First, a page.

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“I realised our differences are to be celebrated. And where you come from, your culture and its history, are incredibly important." Nikita Tu-Bryant talks to STUFF

Embracing the ‘uncool’ - Nikita Tu-Bryant is taking back her roots through performance

Following the launch of Tide Waits for No Man, creative and theatre maker Nikita Tu-Bryant talks to STUFF about her musical journey as a Taiwanese kiwi.

Read the full interview below or follow the link here!

Nikita performing in her band FLITE.

Nikita performing in her band FLITE.

'Made in Taiwan' may be a label attached to most electronics but it's also a phrase one Wellington performing artist proudly associates with.

Nikita Tu-Bryant's melodious voice has a haunting timbre akin to Kiwi chart topper Bic Runga and acoustics which have heads swaying . She's heading south for three intimate shows, including a stop in Golden Bay with Christchurch based singer-songwriter, Monique Aiken.

Tu-Bryant's main aim with her music is to make people "feel", she said.

"People will interpret your music through whatever lens or experience that are going through at the time.  A song about travelling, could be interpreted as a break-up song.  I believe feeling all feelings are important, be it sadness or joy."

Tu-Bryant's most recent single release was with her band 'Flite', producing music she described as an "atmospheric-funk/electro-pop hybrid". She has also released an album and EP with folk band, Spooky, while producing music as a solo artist.

Born in Taiwan and raised in Auckland by her Kiwi dad and Taiwanese mum, Tu-Bryant has been immersed in everything music since she was five-years-old when she began playing the violin. She said being a "little Asian kid wanting to fit in", she couldn't relate to the violin's classical music. 

"It was, to me at the time, very uncool."

At 12-years-old, her father bought her a guitar which brought with it the inspiration to write songs.

Nikita performing with FLITE.

Nikita performing with FLITE.

"It was the cool thing I got to do growing up in a pretty strict environment."

From there, her thirst for performing grew. The guitar allowed her to play in shows and at 16, she was playing in bars, followed closely behind by her parents. It later led her to study music in Wellington. Tu-Bryant struggled with her cultural diversity growing up, wanting to be more like her "white friends", but she said, now she embraced her oriental background.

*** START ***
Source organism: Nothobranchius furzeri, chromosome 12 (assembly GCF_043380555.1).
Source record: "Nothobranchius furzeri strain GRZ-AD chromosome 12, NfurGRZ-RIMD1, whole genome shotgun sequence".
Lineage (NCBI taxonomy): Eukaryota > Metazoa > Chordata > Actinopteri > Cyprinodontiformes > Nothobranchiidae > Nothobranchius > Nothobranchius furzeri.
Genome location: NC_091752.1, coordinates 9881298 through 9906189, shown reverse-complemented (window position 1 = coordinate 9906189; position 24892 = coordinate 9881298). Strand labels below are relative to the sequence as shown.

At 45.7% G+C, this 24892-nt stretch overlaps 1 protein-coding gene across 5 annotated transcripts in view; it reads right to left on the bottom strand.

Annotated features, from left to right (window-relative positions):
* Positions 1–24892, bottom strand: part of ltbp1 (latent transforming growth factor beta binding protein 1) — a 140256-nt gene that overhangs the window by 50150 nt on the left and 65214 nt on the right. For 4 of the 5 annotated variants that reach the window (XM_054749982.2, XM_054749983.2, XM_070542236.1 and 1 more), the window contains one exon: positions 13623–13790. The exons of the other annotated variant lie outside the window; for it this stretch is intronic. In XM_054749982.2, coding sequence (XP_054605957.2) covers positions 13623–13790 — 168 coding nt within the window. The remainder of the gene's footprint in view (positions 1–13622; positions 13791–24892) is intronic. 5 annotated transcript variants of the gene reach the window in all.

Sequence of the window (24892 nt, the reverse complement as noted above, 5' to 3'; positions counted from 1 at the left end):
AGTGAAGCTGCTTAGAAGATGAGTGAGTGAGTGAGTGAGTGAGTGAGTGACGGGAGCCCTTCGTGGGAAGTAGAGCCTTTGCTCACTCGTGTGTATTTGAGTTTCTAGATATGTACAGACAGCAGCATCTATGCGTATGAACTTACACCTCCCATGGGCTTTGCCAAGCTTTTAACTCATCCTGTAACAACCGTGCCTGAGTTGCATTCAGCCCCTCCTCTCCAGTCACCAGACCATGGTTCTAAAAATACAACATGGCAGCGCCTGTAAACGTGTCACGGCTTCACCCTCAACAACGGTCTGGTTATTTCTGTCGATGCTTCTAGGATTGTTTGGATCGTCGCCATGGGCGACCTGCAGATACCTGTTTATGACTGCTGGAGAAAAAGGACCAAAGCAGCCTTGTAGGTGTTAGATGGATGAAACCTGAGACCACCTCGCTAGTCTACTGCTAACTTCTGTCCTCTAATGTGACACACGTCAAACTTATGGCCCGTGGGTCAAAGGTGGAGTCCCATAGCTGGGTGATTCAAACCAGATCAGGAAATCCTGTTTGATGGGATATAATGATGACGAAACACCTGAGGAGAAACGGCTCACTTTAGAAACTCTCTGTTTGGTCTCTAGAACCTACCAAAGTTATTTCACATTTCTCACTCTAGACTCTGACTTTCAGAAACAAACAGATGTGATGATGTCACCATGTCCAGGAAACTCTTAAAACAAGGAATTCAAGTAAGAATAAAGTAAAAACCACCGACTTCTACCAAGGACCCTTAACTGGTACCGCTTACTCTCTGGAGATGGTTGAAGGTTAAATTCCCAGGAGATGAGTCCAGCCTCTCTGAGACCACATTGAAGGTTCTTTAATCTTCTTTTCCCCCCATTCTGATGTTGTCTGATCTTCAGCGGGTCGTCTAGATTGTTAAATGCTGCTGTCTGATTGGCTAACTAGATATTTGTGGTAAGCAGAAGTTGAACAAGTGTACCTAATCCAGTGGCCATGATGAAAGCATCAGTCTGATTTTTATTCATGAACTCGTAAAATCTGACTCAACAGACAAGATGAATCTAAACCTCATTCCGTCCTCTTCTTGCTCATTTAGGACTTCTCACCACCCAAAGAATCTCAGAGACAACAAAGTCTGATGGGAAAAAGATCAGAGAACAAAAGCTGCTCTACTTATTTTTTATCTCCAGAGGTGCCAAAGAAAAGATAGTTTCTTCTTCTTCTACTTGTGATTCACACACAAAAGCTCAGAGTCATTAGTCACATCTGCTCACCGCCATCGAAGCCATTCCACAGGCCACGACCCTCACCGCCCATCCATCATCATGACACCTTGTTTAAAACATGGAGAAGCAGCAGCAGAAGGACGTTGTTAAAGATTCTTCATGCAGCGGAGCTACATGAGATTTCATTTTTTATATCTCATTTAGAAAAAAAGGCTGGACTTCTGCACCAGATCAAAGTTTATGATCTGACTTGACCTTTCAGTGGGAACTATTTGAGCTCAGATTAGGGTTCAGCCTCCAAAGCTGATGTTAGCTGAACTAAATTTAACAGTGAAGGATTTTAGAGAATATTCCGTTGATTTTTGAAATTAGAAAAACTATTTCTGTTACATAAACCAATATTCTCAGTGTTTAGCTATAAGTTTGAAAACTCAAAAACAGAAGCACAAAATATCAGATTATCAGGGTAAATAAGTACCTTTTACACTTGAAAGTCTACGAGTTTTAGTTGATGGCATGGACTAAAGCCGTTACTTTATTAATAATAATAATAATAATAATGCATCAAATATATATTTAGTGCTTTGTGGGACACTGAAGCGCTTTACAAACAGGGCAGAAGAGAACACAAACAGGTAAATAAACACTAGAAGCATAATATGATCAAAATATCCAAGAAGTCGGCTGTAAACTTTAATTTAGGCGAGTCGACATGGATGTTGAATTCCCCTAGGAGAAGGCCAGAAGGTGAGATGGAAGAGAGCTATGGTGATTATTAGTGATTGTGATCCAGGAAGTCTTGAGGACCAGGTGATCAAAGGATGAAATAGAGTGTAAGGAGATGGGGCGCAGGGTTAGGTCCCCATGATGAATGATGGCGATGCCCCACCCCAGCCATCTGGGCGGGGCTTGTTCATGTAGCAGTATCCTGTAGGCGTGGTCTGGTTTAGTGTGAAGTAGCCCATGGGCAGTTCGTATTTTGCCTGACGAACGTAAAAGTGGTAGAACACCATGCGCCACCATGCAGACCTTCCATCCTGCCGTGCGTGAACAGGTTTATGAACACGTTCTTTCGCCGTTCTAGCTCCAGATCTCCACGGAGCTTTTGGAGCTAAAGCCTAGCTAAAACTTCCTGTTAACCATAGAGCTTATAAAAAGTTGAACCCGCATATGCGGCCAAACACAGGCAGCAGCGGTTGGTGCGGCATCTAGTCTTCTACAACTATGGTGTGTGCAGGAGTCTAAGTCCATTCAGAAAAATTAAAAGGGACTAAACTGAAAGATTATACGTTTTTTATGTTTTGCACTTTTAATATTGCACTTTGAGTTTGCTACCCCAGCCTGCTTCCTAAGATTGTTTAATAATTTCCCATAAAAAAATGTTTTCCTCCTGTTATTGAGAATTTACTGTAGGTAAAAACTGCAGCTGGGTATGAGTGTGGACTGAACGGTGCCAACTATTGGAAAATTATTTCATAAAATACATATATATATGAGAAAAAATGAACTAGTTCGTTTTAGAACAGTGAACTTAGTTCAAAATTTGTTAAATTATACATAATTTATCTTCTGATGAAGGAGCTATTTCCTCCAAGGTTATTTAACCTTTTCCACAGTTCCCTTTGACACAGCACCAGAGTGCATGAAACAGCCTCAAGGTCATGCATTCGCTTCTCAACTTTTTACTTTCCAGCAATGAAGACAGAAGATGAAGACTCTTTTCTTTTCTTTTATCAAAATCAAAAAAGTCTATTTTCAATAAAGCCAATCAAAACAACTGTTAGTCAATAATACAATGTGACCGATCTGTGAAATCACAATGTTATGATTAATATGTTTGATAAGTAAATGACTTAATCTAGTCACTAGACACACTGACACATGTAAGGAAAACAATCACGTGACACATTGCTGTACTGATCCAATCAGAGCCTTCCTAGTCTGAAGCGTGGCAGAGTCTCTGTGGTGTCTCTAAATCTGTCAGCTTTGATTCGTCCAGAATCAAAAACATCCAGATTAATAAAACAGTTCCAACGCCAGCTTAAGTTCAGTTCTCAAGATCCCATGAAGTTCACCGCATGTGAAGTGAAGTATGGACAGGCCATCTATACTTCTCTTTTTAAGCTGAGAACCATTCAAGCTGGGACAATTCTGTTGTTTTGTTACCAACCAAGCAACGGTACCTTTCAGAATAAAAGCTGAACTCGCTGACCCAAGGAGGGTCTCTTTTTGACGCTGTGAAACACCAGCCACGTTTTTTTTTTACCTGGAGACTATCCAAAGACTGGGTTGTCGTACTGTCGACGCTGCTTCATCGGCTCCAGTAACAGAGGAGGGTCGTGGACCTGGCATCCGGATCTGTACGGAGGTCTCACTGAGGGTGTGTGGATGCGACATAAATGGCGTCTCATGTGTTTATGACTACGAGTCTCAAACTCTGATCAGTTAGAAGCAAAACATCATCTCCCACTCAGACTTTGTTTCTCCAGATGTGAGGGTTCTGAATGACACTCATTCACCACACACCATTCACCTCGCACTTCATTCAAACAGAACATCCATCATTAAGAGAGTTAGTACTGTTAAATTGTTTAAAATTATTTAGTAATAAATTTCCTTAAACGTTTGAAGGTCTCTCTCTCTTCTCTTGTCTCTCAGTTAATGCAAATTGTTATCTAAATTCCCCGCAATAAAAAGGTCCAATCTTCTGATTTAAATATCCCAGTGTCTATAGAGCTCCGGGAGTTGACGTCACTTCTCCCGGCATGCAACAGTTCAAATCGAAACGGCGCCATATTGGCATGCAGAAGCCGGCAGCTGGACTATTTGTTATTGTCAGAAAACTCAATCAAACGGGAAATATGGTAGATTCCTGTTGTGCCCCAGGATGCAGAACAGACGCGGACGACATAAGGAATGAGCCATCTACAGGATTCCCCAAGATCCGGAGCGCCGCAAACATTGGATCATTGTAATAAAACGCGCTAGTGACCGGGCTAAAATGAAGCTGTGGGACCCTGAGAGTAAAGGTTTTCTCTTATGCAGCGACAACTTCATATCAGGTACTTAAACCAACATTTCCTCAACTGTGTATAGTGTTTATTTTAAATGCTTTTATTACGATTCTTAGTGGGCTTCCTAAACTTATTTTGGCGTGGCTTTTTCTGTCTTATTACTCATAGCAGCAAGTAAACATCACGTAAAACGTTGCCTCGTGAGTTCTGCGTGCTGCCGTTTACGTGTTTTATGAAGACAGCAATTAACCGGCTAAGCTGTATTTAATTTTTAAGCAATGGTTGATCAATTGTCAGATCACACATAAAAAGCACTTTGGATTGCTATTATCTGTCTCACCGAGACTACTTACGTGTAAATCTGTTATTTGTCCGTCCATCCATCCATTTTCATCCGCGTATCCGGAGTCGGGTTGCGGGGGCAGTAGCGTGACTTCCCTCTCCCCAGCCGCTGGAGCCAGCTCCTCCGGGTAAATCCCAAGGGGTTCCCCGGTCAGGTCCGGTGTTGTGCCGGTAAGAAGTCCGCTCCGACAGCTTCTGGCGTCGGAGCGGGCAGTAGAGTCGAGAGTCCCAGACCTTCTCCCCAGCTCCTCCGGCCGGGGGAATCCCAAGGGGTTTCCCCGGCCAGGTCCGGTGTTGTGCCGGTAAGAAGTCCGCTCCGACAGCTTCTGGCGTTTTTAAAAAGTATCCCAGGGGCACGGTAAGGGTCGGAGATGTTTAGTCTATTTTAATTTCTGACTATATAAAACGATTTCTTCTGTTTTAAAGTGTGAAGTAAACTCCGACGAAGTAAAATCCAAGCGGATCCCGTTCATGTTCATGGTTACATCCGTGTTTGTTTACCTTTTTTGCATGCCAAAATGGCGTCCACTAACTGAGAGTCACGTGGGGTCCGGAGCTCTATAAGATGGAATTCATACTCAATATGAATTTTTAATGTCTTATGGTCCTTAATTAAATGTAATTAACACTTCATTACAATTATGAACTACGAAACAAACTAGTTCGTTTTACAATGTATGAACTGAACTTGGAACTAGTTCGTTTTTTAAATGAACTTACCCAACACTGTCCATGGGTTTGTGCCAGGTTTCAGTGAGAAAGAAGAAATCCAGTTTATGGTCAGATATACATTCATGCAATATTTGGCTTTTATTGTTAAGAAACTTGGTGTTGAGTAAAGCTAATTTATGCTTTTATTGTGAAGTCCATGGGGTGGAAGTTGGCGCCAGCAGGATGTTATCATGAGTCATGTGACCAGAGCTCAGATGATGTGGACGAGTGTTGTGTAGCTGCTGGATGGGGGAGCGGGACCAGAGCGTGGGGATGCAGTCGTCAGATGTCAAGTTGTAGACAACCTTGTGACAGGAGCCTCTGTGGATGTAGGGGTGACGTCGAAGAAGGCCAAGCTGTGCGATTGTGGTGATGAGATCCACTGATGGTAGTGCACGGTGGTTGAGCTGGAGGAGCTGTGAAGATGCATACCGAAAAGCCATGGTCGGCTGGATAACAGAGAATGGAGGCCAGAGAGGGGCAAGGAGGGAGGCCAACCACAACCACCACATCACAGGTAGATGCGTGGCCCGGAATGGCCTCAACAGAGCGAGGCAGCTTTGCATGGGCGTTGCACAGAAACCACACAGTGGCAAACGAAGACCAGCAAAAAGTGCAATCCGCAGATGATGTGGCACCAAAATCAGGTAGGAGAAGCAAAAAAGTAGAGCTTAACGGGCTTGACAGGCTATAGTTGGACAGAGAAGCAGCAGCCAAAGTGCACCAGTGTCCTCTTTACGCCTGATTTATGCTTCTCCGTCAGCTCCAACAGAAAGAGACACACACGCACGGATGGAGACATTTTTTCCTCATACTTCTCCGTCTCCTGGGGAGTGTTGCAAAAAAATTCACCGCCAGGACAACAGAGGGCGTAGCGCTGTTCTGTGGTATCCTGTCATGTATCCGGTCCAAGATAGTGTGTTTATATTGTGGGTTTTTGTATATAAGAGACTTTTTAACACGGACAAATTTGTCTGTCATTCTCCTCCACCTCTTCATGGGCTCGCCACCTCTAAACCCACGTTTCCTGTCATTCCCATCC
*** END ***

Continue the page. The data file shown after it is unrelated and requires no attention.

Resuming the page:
"It wasn't until my twenties that I started using my Mandarin-Chinese name in my performing life (雅涵 - pronounced Ya-Han), and it wasn't until then that I started to show interest in music from the Orient.

"I realised our differences are to be celebrated. And where you come from, your culture and its history, are incredibly important." 

Tu-Bryant is taking her music back on the road after a four-year break, but those years weren't spent far from her passion - collaborating and performing with other artists while travelling overseas.

This time her travels are taking her closer to home and with one of her biggest inspirations and supporters in tow - her dad. 

"He's responsible for all the good music I used to listen to as a teen."

She said people who go to her shows should expect an "intimate event" and talking between songs. And when she's not performing her music, she's taking her talents to the theatre. Tu-Bryant has an upcoming debut show which she wrote, directed and is acting in called, Tide Waits for No Man: Episode Grace. 

"I call myself a performing artist because I tend to do everything. I write music, I write stories, I write poetry, I act, I paint ..."

And in between her creative projects, she takes to the sea to surf.

Get tickets to Tide Waits for no Man here:

PAT Chats: PINAY Playwright Marianne Infante

”I want people to feel love, to be hurt, uplifted and inspired.”

Marianne Infante is on the edge of the new - the first bilingual Filipino play to be written in New Zealand, and her first full length work. PAT’s challenge to write for Fresh off the Page is part of a new initiative to support Asian writers to create new works and step outside their creative fields.

Marianne, who began as PAT’s producer for Fresh off the Page, is a proud Filipino who moved to Christchurch at age 11, before moving to Auckland in 2014. Marianne gained a Bachelor of Performing and Screen Arts degree graduating from Unitec in 2016 and has since multiplied her skills in the creative industry. Her theatre experiences include the Auckland Summer Shakespeare 2017's As You Like It, Emotional Creature (The Others Club) and Rumination (Simple Truth Theatre). As a stage manager she worked on BOYS with Auckland Theatre Company and TEMPO Dance Festival in 2017/2018.


PAT sat down with Marianne to talk about her experience before unleashing PINAY on the world.

Catch PINAY October 17th at The Basement Studio, 8.30pm!

What inspired you to write this play?

I don’t think I can pin it to one inspiration. Many things inspired and motivated me to write this play. It’s been brewing for 2 years and then when all the WHY-DO-I-WANT-TO-WRITE-THIS reasons stacked up together, I got to a point this year when I knew I just HAD to get it out of my chest. Those reasons being: personal lessons and conflicts, appreciation for my culture, for my family, my parents hard-work and love, PAT fighting for representation, sheer lack of Filipino voice in all sector of NZ Arts community, and the fact that I knew I had a genuine story I was so passionate to share and communicate.